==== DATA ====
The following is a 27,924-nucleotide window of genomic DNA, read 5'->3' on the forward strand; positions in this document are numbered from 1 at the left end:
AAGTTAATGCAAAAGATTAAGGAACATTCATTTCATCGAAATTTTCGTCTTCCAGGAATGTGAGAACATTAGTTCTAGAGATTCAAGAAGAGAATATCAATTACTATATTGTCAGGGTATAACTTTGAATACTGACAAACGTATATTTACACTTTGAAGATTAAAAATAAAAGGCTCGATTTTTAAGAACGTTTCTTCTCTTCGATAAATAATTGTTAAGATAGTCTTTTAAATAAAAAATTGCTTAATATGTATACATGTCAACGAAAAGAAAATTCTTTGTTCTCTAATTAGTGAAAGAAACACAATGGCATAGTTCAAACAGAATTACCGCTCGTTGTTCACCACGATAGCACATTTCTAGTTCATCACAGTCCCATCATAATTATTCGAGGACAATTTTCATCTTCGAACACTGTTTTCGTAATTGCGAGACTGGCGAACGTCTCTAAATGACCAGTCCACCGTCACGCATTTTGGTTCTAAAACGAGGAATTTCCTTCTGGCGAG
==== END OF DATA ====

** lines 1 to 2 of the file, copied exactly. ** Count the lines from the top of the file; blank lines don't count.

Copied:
The following is a 27,924-nucleotide window of genomic DNA, read 5'->3' on the forward strand; positions in this document are numbered from 1 at the left end:
AAGTTAATGCAAAAGATTAAGGAACATTCATTTCATCGAAATTTTCGTCTTCCAGGAATGTGAGAACATTAGTTCTAGAGATTCAAGAAGAGAATATCAATTACTATATTGTCAGGGTATAACTTTGAATACTGACAAACGTATATTTACACTTTGAAGATTAAAAATAAAAGGCTCGATTTTTAAGAACGTTTCTTCTCTTCGATAAATAATTGTTAAGATAGTCTTTTAAATAAAAAATTGCTTAATATGTATACATGTCAACGAAAAGAAAATTCTTTGTTCTCTAATTAGTGAAAGAAACACAATGGCATAGTTCAAACAGAATTACCGCTCGTTGTTCACCACGATAGCACATTTCTAGTTCATCACAGTCCCATCATAATTATTCGAGGACAATTTTCATCTTCGAACACTGTTTTCGTAATTGCGAGACTGGCGAACGTCTCTAAATGACCAGTCCACCGTCACGCATTTTGGTTCTAAAACGAGGAATTTCCTTCTGGCGAG